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Impossible Deadlines And Size-Zero Budgets To Blame for Web Projects Failures

UK IT managers and directors admit that web projects are repeatedly failing to fully meet business or organisational objectives according to an independent survey commissioned by Ruby on Rail developer, New Bamboo.

Respondents of the survey claimed this was due to three key reasons: (1) too many changing requirements; (2) too many stake holders to please; (3) not enough budget or time to deliver.

The study, which questioned 100 senior IT managers and directors across businesses from a variety of industries, showed that the majority of businesses and organisations (61% of respondents surveyed) were still involved in delivering a basic web site or upgrade on an existing site.

Whilst four out of ten IT managers and directors were trying to deliver either a bespoke solution unique to their business or e-commence functionality to their existing site.

Damien Tanner, Co-founder of New Bamboo said, "It is critical to get the basics right. If companies are willing to accept failings in the development process for smaller projects, there is a real chance they may not revise their processes before tackling more ambitious projects.

The end goal is to deliver business value - yet rigid requirements make it difficult to react to the changes that inevitably occur as knowledge and environments evolve. Requirements that have been omitted are generally picked up late in the process - by which time they are awkward and costly to implement".

Key findings include:
* Nearly a quarter of website projects fail to be delivered within
budget (24%) and 5% were unable to confirm the final cost of their web development project
* 21% fail to meet stakeholder requirements
* Nearly a third of web based projects (31%) were not delivered within the agreed timescales
* Three elements that cause web project failures were too many changing requirements (55%), Too many stake holders to please (48%), Not enough budget or time to deliver (31%)
* Nearly half of basic web based projects continue to be built in-house; with 28% are outsourced to third parties.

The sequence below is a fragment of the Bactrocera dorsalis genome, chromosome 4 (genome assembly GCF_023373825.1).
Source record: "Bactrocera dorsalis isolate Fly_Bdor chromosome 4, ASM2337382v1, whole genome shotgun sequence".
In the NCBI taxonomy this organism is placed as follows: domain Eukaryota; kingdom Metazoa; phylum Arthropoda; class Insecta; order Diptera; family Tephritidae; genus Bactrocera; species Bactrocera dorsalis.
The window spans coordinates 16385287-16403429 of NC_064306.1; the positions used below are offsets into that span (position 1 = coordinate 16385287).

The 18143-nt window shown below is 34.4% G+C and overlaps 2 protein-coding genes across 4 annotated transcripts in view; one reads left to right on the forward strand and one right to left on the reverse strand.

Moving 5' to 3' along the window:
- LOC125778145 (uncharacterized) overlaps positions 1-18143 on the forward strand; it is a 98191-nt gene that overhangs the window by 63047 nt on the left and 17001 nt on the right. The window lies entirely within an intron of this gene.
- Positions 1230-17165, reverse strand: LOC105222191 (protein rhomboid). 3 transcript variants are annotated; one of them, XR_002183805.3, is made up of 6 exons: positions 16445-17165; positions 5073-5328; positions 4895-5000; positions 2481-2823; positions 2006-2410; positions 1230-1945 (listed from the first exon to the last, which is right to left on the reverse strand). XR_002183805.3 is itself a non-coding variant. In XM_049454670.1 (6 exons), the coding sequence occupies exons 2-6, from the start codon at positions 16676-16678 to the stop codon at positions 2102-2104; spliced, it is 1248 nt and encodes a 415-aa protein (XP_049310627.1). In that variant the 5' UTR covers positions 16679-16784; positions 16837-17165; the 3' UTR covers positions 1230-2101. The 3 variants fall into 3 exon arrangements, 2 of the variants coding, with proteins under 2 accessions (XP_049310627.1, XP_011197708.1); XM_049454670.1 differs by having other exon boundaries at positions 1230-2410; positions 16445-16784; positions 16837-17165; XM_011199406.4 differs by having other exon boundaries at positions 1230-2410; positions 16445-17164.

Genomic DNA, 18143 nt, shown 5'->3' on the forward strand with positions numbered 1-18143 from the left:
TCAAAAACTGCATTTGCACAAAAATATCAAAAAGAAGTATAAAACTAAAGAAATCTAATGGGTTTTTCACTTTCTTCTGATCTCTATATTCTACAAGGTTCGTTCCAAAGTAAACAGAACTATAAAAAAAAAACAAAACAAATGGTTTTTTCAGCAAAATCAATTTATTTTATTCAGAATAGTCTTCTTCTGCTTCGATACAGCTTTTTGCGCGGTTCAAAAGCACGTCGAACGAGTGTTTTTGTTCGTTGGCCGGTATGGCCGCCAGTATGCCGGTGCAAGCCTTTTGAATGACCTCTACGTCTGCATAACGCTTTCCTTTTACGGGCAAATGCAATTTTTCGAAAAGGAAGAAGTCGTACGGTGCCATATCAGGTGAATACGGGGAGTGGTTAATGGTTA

These failings are set to become more prominent as companies want to develop more complex projects or bespoke solutions to unique business needs - such as social networking, e-commence and interactive elements with their customers.

The RoR developer believes that the key to solving this issue is to take a collaborative and iterative approach to web project development, with all stakeholders sharing ownership of the project, and ensuring that the expectations of the business and the final product are aligned.

This approach involves regular meetings with all stakeholders where working software is tested and a certain amount of QA is carried out, which not only keeps the project on course for success but also ensures that mistakes are rectified early on.

The research, conducted by independent market researchers on behalf of New Bamboo, surveyed 100 IT professionals from large organisations in several industries, including Financial Services, Manufacturing, Retail, Distribution and Transport.

Désiré has been musing and writing about technology during a career spanning four decades. He dabbled in website building and web hosting when DHTML and frames were en vogue and started writing about the impact of technology on society just before the start of the Y2K hysteria at the turn of the last millennium. Following an eight-year stint at where he discovered the joys of global tech-fests, Désiré now heads up TechRadar Pro. Previously he was a freelance technology journalist at Incisive Media, Breakthrough Publishing and Vnunet, and Business Magazine. He also launched and hosted the first Tech Radio Show on Radio Plus.